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TV Binge Viewing Still a Habit

7 Jan, 2013 By: Stephanie Prange


During the neighborhood New Year’s celebration, a friend said she had gotten hooked on “Pretty Little Liars” via Netflix, viewing initial episodes on its streaming service. With the new season about to start, she wanted to know how to catch up on the episodes in between. Netflix didn’t have them yet for streaming, so I suggested buying the episodes on disc or renting them piecemeal on disc.

It’s just too bad the studios can’t take advantage of this avid audience. No doubt, had my friend been able to immediately purchase the succeeding episodes on disc or via electronic sellthrough on Netflix, she would gladly have done so.

A few days later, Meredith Vieira, guesting on the “Today” show, noted she had gotten “Homeland” on disc and had become hooked. She had planned to wait for the next season to come out on disc, but decided to subscribe to Showtime instead because she just couldn’t wait.

A phenomenon that developed during the heyday of DVD — watching whole seasons of TV episodes in succession — seems now to be a habit with many viewers, whether they watch them on disc or online. And once these fans are hooked, they often crave immediate gratification with the next installment of episodes.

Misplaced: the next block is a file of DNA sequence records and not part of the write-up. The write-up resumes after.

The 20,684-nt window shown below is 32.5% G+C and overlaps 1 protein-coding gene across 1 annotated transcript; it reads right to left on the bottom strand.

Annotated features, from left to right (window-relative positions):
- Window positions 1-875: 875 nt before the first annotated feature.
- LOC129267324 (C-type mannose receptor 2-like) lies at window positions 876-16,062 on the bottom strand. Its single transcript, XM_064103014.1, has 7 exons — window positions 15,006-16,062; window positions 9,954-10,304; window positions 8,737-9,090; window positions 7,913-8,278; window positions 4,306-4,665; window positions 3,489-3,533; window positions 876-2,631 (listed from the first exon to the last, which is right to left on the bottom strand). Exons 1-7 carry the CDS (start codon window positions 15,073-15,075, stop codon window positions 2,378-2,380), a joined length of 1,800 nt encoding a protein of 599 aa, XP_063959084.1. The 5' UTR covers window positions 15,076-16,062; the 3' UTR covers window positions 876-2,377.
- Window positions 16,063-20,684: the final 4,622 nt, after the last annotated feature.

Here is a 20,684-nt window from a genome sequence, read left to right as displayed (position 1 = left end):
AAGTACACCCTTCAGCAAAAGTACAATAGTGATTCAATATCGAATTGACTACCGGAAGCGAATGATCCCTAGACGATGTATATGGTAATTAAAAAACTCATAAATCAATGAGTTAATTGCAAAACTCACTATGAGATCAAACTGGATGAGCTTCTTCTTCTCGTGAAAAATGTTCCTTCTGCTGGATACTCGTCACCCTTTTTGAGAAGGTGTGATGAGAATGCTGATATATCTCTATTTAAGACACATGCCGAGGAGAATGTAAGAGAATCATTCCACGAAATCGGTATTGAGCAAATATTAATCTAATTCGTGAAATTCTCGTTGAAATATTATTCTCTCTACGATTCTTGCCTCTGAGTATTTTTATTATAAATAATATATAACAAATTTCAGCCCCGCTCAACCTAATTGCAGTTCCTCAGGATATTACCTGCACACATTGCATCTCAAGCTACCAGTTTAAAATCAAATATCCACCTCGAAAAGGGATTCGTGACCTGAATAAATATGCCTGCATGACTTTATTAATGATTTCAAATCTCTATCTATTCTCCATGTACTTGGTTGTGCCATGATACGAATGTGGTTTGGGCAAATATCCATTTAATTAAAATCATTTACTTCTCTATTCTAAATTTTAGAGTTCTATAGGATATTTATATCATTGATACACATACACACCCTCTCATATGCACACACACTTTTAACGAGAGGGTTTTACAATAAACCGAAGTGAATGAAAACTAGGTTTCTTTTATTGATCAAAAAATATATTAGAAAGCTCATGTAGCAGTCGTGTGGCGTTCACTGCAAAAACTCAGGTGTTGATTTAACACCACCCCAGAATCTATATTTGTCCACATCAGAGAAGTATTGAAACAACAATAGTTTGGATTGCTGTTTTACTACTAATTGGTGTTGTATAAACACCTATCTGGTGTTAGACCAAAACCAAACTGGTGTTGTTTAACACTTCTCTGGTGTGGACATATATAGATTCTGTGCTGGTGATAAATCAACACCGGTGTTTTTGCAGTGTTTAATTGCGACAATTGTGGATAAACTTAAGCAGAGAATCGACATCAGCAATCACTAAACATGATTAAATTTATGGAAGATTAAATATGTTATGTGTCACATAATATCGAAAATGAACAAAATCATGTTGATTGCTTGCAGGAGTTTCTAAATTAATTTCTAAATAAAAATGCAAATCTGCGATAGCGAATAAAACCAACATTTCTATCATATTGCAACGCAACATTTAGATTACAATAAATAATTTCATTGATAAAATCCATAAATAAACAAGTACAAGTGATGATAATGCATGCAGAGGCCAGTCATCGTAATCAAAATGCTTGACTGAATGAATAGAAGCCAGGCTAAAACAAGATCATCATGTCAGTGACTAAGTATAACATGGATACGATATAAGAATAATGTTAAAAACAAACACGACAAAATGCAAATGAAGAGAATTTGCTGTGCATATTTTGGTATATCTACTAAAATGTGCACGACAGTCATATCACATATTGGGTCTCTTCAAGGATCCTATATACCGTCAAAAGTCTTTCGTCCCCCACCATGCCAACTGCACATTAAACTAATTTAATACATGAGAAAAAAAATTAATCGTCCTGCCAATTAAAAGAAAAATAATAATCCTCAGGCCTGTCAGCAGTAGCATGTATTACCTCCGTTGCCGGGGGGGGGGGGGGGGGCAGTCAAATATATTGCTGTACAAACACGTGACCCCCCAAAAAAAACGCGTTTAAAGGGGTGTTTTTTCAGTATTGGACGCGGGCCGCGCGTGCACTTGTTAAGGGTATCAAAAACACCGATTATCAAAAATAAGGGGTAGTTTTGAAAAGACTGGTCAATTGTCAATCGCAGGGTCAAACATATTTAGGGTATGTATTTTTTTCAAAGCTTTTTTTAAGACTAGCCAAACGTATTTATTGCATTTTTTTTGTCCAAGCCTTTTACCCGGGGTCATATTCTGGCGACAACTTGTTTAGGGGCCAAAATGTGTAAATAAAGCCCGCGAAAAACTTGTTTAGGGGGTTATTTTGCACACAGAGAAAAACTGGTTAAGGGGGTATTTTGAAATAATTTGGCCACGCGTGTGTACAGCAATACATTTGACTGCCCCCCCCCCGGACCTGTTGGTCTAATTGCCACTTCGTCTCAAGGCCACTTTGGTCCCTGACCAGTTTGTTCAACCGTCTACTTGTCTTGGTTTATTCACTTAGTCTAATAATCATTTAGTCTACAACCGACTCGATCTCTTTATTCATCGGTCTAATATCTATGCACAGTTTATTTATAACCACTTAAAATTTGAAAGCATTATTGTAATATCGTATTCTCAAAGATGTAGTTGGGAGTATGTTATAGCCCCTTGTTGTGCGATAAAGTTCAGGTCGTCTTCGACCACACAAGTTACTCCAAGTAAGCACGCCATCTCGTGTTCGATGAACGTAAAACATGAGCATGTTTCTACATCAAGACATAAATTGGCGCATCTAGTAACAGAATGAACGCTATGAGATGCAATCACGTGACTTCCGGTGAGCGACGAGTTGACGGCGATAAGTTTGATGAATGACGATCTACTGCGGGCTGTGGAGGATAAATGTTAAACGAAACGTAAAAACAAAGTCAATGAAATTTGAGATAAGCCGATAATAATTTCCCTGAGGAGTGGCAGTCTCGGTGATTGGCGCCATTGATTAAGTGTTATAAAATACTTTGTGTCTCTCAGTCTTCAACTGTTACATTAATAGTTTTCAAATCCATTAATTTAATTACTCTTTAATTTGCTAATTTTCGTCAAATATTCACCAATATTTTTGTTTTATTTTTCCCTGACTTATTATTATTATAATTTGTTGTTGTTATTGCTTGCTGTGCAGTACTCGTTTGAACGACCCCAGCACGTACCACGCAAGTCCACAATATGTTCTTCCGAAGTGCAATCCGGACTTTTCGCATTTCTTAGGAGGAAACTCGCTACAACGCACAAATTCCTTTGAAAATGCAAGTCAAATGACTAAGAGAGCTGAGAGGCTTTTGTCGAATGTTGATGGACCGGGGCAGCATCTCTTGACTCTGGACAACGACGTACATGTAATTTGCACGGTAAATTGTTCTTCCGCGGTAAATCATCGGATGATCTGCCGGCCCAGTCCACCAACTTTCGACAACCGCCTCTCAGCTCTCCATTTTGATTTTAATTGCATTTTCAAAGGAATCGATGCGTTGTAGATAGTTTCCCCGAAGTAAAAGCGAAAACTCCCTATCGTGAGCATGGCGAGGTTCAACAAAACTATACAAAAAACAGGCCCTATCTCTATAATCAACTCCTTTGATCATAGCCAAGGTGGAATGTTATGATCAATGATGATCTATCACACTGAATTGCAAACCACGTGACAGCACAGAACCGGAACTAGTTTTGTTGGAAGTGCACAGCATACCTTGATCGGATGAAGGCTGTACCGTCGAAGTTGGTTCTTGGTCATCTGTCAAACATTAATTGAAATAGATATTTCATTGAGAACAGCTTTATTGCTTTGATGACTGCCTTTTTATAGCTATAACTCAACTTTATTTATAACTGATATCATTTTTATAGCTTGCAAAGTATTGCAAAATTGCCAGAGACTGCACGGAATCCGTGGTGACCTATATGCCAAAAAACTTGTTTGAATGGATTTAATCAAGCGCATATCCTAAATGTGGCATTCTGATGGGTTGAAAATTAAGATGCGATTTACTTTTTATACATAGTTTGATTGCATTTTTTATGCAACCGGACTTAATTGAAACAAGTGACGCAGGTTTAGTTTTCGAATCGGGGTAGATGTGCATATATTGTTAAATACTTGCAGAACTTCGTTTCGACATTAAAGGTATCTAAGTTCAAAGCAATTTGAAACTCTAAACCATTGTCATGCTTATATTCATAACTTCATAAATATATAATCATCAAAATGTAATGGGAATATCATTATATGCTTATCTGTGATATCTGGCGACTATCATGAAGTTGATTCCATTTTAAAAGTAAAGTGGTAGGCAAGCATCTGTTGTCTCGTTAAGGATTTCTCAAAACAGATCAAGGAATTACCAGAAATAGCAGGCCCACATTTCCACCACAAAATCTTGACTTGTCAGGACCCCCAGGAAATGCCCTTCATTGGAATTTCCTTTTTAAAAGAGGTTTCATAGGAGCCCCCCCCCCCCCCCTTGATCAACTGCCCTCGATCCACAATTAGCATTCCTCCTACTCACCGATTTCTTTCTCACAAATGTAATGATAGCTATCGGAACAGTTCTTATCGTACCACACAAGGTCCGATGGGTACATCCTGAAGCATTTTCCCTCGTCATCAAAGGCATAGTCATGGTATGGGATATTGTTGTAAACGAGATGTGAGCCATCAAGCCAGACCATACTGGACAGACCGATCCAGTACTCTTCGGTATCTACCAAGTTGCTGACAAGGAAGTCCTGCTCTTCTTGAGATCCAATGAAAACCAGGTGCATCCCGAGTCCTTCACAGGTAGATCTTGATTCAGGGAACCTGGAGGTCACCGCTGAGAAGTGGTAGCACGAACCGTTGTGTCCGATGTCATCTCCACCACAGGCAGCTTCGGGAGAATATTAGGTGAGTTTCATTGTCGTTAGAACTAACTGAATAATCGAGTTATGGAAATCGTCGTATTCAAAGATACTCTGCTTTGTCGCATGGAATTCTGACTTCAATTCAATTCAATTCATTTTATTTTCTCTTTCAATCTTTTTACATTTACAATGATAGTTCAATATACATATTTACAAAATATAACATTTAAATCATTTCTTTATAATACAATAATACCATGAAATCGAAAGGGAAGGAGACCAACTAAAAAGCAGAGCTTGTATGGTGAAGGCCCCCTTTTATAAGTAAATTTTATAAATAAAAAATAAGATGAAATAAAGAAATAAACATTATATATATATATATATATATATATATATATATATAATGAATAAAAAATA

Studios profited handsomely from this habit when consumers could only purchase whole seasons and series on disc. Now that they can view whole seasons (albeit not the latest ones) via streaming on services such as Netflix, the marketing task is a bit harder, but no doubt could help studios squeeze more revenue from costly content.

In a fragmented content business, studios will need to cater to the consumer who discovers a series on broadcast TV, on disc or via streaming or syndication. Paying heed to this growing audience of TV junkies who are not necessarily tied to the TV schedule could pay big dividends if marketers time advertising and access to disc and digital releases wisely.

It will require more communication between studio divisions — syndication, home entertainment, etc. — and an eye to that consumer when content owners make deals with the likes of Netflix and other distributors.



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